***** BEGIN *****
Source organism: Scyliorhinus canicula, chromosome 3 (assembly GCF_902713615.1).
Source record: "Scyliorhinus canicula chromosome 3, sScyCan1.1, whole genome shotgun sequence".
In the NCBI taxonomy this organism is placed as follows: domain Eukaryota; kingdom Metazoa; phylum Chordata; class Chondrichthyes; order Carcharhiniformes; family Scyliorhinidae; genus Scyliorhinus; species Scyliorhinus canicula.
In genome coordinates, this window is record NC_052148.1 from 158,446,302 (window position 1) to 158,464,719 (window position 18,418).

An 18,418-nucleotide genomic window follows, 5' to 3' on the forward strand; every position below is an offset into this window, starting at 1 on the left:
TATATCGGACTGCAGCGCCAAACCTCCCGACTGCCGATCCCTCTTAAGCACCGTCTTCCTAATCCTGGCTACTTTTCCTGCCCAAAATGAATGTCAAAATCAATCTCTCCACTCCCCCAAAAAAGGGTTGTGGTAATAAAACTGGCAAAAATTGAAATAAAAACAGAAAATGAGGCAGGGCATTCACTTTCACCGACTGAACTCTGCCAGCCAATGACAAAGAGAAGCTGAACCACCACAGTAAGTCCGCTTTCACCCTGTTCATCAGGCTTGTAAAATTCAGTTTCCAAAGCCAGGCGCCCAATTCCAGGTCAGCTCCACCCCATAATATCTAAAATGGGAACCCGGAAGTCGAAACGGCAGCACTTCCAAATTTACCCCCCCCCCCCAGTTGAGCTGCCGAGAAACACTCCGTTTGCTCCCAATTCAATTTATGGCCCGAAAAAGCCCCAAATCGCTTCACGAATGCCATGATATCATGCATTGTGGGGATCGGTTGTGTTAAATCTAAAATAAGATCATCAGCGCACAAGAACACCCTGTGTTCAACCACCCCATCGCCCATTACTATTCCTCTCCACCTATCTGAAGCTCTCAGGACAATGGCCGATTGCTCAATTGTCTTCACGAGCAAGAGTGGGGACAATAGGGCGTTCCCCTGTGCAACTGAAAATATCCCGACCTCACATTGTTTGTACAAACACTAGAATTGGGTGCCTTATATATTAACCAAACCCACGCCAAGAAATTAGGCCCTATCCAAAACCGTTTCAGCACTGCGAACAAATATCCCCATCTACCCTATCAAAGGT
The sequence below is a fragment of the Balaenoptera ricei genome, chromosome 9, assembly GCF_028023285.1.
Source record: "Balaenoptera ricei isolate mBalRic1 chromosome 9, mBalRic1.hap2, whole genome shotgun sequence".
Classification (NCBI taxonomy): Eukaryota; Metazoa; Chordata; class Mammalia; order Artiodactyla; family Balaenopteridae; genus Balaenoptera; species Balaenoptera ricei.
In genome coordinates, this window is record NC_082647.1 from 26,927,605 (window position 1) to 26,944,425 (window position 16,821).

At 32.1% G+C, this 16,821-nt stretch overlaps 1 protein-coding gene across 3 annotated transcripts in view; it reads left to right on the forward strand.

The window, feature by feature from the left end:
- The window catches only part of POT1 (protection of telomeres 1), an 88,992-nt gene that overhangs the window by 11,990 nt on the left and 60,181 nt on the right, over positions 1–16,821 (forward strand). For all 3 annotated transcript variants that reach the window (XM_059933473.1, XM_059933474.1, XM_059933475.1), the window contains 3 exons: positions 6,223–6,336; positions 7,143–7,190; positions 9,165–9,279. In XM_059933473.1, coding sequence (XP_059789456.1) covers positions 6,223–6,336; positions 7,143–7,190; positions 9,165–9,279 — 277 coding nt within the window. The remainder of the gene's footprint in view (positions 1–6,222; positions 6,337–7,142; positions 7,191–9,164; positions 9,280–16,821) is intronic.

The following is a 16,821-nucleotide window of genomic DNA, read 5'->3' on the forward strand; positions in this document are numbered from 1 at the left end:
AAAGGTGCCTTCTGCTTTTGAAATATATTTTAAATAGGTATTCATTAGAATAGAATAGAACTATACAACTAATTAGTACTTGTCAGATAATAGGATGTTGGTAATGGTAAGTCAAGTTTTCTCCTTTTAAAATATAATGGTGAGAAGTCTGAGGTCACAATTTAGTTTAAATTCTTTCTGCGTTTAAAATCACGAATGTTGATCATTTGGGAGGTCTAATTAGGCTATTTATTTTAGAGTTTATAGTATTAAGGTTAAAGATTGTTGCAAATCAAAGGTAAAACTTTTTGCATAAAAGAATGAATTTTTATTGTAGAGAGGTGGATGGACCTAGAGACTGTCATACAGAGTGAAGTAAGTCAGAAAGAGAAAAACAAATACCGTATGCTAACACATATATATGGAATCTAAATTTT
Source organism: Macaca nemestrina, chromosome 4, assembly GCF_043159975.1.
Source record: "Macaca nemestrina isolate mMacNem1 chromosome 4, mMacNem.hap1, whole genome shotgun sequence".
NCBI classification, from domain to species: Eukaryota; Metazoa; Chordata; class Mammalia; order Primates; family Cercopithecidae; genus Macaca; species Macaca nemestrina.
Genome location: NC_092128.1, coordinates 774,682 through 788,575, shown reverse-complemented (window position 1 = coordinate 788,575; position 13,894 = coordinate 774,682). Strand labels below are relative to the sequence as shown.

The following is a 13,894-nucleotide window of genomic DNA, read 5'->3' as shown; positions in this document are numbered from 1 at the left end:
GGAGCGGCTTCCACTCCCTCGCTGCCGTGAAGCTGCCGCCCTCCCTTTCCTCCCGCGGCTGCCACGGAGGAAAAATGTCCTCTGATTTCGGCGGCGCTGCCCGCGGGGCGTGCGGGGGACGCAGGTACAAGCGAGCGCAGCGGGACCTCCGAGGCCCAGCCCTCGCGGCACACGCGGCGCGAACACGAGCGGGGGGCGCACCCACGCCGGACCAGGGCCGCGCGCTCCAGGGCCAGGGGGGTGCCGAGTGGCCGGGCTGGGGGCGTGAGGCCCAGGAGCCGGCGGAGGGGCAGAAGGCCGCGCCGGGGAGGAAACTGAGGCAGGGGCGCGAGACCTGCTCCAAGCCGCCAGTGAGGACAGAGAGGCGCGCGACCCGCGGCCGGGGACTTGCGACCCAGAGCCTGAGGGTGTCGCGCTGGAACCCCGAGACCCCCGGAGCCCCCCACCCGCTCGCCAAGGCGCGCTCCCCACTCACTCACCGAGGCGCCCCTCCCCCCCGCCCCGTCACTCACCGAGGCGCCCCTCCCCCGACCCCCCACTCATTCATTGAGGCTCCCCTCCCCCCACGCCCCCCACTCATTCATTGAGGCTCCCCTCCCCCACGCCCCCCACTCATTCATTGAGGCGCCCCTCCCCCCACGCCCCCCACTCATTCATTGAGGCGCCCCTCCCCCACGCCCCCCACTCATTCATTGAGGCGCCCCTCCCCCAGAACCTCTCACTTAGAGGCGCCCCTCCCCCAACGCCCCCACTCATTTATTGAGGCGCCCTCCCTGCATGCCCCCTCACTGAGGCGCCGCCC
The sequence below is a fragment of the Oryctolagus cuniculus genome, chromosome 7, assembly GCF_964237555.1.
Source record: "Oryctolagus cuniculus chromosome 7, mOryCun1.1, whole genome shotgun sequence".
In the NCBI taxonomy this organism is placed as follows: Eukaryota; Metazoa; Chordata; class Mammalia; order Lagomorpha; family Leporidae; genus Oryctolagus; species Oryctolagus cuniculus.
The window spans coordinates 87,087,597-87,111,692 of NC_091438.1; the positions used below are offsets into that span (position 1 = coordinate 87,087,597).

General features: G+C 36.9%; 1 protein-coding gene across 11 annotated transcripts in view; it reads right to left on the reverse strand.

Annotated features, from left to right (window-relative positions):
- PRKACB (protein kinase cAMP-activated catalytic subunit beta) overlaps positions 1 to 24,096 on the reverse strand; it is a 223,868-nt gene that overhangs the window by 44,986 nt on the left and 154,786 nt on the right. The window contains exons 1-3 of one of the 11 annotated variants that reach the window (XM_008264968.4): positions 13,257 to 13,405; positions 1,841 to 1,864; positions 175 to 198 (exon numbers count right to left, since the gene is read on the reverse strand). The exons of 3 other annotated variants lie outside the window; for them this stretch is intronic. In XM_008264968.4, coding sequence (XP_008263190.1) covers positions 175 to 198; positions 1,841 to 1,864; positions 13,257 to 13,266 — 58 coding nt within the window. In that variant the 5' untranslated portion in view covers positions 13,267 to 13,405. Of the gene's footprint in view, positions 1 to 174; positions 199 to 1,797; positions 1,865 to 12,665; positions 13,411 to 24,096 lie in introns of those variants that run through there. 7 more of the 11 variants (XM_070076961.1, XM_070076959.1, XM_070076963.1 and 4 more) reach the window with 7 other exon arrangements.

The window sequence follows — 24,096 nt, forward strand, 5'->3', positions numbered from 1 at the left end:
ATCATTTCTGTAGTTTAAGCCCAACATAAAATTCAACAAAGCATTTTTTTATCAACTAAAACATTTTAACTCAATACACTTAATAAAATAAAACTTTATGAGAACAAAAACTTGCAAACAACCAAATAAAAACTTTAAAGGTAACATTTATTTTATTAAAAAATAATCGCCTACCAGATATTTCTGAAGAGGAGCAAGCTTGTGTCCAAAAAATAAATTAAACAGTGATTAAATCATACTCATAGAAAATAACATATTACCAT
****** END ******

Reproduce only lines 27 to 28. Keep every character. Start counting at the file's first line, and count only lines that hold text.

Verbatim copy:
Annotated features, from left to right (window-relative positions):
- PRKACB (protein kinase cAMP-activated catalytic subunit beta) overlaps positions 1 to 24,096 on the reverse strand; it is a 223,868-nt gene that overhangs the window by 44,986 nt on the left and 154,786 nt on the right. The window contains exons 1-3 of one of the 11 annotated variants that reach the window (XM_008264968.4): positions 13,257 to 13,405; positions 1,841 to 1,864; positions 175 to 198 (exon numbers count right to left, since the gene is read on the reverse strand). The exons of 3 other annotated variants lie outside the window; for them this stretch is intronic. In XM_008264968.4, coding sequence (XP_008263190.1) covers positions 175 to 198; positions 1,841 to 1,864; positions 13,257 to 13,266 — 58 coding nt within the window. In that variant the 5' untranslated portion in view covers positions 13,267 to 13,405. Of the gene's footprint in view, positions 1 to 174; positions 199 to 1,797; positions 1,865 to 12,665; positions 13,411 to 24,096 lie in introns of those variants that run through there. 7 more of the 11 variants (XM_070076961.1, XM_070076959.1, XM_070076963.1 and 4 more) reach the window with 7 other exon arrangements.